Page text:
How connections on plate heat exchangers are made to avoid contact between the fluid and carbon steel? This is a question that I’m often asked for.
If the fluid employed within the exchanger presents no particular problems in getting in contact with carbon steel, the fluid entering the flange of the exchanger gets then in direct contact with the material. Thereafter, it enters the exchanger and here it gets in contact with the stainless steel of the plates. But very often, it is necessary to avoid the contact of the fluids with components and materials that are prone to oxidation and corrosion. In this case, it is mandatory to avoid any possible contact of the fluid with carbon steel
Plate heat exchangers can have two main connection options, with flanged or threaded connections. Flanged connections make the trick quite easy, in fact it’s sufficient to coat the body in the nozzles area using elastomers, such as nitrile, ethylene-propylene or viton, or using stainless steel AISI 304 or AISI 316. The inner part of the body in the nozzle area is protected as well by this lining. The gasket of the first plate gets then in contact with the circular ring of this lining, so that the fluid flowing through the body enters between the first two plates, never getting in contact with carbon steel. The final plate is a blind plate, so it never gets in contact with carbon steel either, remaining always in contact only with the plates in stainless steel.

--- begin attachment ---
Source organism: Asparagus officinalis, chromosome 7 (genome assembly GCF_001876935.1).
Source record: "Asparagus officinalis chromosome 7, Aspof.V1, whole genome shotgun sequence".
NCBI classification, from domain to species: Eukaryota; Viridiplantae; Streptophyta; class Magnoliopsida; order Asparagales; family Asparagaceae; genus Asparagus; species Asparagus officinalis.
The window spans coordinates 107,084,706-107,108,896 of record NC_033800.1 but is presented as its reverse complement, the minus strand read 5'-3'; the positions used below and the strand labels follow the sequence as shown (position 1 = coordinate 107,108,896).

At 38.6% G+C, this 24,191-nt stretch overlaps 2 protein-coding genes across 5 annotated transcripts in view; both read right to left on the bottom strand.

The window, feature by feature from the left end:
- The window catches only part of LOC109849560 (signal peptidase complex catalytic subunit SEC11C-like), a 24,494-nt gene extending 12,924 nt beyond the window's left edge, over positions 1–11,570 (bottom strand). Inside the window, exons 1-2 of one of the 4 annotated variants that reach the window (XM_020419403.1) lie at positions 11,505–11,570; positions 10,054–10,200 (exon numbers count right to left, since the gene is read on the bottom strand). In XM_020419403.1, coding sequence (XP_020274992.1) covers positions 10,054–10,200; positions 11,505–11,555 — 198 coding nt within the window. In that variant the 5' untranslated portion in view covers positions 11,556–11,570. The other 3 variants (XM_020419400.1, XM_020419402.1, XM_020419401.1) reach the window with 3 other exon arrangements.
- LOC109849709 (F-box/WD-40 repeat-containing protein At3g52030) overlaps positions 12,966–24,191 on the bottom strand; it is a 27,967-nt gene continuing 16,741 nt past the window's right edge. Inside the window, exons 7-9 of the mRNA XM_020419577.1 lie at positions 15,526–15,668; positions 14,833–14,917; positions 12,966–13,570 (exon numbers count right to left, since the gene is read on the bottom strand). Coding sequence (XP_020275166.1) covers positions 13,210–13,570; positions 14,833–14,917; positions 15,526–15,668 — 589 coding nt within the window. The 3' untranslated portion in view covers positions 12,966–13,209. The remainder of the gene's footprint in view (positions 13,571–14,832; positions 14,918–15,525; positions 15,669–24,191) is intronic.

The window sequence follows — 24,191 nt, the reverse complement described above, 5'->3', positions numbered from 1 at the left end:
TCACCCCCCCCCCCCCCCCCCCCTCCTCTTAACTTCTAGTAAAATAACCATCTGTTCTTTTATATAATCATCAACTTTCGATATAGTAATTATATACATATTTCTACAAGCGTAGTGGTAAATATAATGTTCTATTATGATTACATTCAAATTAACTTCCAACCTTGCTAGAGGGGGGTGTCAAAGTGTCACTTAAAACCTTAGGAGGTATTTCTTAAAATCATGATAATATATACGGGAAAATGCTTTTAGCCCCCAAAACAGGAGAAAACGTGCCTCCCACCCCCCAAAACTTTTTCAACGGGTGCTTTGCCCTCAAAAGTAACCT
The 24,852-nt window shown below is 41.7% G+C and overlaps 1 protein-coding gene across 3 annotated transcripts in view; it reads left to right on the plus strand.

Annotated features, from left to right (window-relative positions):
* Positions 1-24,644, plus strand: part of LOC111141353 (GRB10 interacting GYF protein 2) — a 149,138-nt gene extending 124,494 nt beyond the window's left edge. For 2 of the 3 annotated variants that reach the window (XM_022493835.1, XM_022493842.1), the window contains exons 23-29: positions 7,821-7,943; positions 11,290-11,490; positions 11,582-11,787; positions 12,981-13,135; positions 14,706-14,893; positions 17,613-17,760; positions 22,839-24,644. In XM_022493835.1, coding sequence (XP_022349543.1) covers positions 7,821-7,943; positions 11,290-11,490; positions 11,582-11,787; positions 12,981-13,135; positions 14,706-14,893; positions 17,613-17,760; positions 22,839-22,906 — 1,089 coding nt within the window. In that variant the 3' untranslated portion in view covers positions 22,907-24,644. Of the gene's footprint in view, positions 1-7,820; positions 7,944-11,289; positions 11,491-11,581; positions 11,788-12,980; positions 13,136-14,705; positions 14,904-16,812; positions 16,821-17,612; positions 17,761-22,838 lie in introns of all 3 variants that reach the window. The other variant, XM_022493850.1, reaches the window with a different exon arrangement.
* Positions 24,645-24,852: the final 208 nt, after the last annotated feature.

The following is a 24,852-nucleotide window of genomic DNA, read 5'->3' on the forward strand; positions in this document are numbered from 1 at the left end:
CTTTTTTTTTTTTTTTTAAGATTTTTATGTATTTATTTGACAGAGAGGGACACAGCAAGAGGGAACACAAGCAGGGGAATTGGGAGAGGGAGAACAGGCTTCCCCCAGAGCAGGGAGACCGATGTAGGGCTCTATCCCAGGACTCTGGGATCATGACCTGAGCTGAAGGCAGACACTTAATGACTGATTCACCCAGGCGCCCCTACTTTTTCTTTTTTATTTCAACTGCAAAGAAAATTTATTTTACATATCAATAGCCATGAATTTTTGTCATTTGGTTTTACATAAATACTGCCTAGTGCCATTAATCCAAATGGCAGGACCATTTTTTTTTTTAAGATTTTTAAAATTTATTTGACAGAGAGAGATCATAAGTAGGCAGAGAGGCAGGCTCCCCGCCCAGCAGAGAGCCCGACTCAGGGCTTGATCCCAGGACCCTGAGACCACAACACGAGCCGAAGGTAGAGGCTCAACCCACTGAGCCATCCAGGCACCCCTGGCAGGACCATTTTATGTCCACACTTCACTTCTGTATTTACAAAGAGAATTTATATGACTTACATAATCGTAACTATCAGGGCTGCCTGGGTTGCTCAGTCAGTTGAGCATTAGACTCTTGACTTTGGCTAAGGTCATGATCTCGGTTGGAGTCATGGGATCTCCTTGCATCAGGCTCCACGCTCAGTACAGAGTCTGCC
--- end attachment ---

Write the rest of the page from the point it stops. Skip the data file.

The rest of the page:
Speaking of it, fluids never flow between the first plate and the body, they always enter directly between the first two plates.
On plate heat exchangers with threaded connections, the nozzles – made in stainless steel or using plastic materials in case of aggressive fluids such as sea water or acids – have a sort of counterpart which gets in contact with the gasket, and is held back by the body. So that here as well the fluid entering the exchanger gets only in contact with stainless steel and the materials of gaskets. Never getting in contact with carbon steel, paint or other materials that are prone to corrosion.
Finally, the problem doesn’t even exist in plate heat exchangers for food and beverage applications, where hygienic requirements force to employ full stainless steel executions.
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